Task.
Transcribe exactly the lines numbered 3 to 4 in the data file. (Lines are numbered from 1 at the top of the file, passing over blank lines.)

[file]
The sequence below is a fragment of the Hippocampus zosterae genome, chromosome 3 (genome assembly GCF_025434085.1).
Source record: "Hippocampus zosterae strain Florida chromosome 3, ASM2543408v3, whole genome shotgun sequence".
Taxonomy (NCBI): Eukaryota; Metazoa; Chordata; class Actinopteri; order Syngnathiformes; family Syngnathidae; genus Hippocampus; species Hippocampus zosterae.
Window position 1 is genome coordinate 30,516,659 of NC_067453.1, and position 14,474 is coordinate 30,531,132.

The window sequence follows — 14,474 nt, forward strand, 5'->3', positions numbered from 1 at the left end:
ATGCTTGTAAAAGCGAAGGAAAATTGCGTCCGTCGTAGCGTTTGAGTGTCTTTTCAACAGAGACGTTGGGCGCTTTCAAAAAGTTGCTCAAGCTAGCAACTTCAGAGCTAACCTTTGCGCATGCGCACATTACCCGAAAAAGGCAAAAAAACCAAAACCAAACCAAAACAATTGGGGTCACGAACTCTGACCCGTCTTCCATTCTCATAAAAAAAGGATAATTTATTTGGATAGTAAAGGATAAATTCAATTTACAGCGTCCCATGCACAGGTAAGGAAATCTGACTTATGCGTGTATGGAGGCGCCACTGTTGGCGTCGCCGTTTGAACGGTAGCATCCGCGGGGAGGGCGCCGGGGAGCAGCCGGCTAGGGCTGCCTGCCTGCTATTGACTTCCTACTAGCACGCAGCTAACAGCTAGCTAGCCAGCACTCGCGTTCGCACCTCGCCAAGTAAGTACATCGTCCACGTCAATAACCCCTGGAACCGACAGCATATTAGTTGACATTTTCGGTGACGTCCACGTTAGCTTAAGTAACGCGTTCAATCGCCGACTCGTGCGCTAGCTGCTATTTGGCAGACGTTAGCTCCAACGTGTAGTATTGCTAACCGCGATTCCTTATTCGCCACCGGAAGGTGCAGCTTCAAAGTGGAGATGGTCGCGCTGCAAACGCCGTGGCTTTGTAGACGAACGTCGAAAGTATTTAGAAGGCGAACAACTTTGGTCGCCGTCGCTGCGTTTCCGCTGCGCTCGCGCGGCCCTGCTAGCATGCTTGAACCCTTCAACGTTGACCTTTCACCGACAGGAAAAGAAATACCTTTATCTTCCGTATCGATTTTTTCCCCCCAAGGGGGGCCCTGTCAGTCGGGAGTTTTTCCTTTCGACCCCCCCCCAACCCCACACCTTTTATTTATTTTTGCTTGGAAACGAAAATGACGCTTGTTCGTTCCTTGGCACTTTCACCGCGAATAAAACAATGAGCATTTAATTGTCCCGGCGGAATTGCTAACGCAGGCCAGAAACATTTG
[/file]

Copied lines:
Taxonomy (NCBI): Eukaryota; Metazoa; Chordata; class Actinopteri; order Syngnathiformes; family Syngnathidae; genus Hippocampus; species Hippocampus zosterae.
Window position 1 is genome coordinate 30,516,659 of NC_067453.1, and position 14,474 is coordinate 30,531,132.